Whereas hindsight is 20/20, or so they say, it is sometimes hard to reconcile this statement with our lack of propensity to learn from our mistakes. However, when Orson Wells picked up his morning paper the day after his incredibly creative radio broadcast of War of the Worlds had filled the airwaves, there is little doubt his hindsight had perfect vision. e realized he should have handled things differently. The reality  that this new medium of radio was powerfully persuasive and must be handled with a large degree of responsibility could not have been missed. While we may not know which paper he held in his hands when this truth struck him like a ton of bricks, the discovery of a GREENSBORO PATRIOT (NC) for October 31, 1938 recently brought this moment to our attention.

If you liked this post, you may also enjoy...

Some Legacies Change the World…

July 5, 2021 by · Leave a Comment 
Email This Post Email This Post | Print This Post Print This Post

We all leave our mark on this world to a greater or lesser extent. Most of us never know, this side of eternity, all the impacts we have made however, some legacies change the World in a way all can see and are without dispute… such is the case of Orville and Wilbur Wright. This summer I am once again headed to the Outer Banks of North Carolina with my extended family for a time of rest and relaxation. We are scattered to the four corners of the wind and so this very large house gives the 25 – 35 of us an opportunity to reconnect each year. Inevitably, each trip includes a visit to the Orville and Wilbur Wright museum in Kitty Hawk. In light of my upcoming excursion, I took a quick look at issues we here at Rare Newspapers currently have in our archives describing the world changing legacy these 2 adventurers left for us. We have many issues to choose from however, one issue particularly caught my attention. Next day reports are always very desirable. In some cases, an event may not get the amount of recognition we feel it deserves until later, however, the December 18, 1903 issue of The San Francisco Chronicle reported the Wright Brothers 1st flight from December 17, 1903. In retrospect, we might think it should have been on the front page, however, the publisher may have had a difficult time imagining the extent to which the Wright Brothers Legacy would forever change our world.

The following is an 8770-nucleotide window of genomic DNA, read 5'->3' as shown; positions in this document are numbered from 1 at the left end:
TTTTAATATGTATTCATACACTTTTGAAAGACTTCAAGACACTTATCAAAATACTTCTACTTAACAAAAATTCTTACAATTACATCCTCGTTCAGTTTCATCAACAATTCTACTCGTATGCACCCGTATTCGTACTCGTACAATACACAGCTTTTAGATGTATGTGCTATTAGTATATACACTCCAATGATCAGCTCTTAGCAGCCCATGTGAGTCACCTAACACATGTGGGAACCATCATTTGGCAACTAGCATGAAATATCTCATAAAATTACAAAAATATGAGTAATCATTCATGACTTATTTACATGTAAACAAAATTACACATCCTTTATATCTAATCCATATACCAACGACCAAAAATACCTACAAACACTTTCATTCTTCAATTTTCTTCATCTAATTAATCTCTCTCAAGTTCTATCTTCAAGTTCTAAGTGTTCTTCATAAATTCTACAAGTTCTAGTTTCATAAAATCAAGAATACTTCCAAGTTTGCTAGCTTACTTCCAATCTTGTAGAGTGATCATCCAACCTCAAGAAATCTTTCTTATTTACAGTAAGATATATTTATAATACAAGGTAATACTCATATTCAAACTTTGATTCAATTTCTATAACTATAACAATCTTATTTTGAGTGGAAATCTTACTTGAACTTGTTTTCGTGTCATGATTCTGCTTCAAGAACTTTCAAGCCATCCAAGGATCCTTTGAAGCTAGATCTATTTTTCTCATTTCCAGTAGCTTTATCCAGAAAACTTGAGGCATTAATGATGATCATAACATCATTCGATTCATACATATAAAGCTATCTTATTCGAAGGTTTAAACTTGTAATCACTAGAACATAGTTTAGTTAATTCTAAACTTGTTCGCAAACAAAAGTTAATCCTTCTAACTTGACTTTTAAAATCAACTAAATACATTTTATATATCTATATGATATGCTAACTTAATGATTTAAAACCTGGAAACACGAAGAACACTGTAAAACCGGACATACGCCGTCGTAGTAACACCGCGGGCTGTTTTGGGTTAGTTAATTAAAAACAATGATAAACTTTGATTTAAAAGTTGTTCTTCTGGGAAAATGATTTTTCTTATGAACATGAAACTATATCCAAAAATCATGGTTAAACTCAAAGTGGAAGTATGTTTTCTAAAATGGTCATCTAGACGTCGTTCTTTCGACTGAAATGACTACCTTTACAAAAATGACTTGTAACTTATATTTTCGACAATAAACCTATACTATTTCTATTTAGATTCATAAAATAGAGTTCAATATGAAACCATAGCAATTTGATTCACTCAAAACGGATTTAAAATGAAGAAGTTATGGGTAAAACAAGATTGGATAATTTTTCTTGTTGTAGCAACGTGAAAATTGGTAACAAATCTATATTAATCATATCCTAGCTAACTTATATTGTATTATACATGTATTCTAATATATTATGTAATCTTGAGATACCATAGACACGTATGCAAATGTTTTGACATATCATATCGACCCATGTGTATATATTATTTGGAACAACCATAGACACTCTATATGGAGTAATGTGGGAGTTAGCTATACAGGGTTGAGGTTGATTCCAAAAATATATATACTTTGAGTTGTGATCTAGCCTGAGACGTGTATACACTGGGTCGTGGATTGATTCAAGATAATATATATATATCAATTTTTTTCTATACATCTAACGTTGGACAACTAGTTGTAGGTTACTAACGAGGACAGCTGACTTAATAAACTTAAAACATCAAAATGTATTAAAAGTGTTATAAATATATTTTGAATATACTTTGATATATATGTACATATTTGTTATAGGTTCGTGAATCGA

If you liked this post, you may also enjoy...

Swashbuckling Adventures…

June 28, 2021 by · Leave a Comment 
Email This Post Email This Post | Print This Post Print This Post

Hollywood has painted an image of life on the high seas during the 18th Century… sometimes covering noble captains like Master and Commander’s Jack Aubrey or scheming bandits like Pirates of the Caribbean’s Captain Jack Sparrow. Real life offers us more enthralling examples of both heroes and villains to study and newspapers of the era provide fabulous reading material to mine for these adventures.
In the late 1800’s

Captain James Cook “was a British explorer, navigator, cartographer, and captain in the British Royal Navy, famous for his three voyages between 1768 and 1779 in the Pacific Ocean and to Australia in particular. He made detailed maps of Newfoundland prior to making three voyages to the Pacific, during which he achieved the first recorded European contact with the eastern coastline of Australia and the Hawaiian Islands, and the first recorded circumnavigation of New Zealand… In these voyages, Cook sailed thousands of miles across largely uncharted areas of the globe. He mapped lands from New Zealand to Hawaii in the Pacific Ocean in greater detail and on a scale not previously charted by Western explorers. He surveyed and named features, and recorded islands and coastlines on European maps for the first time. He displayed a combination of seamanship, superior surveying and cartographic skills, physical courage, and an ability to lead men in adverse conditions. ” (Wikipedia).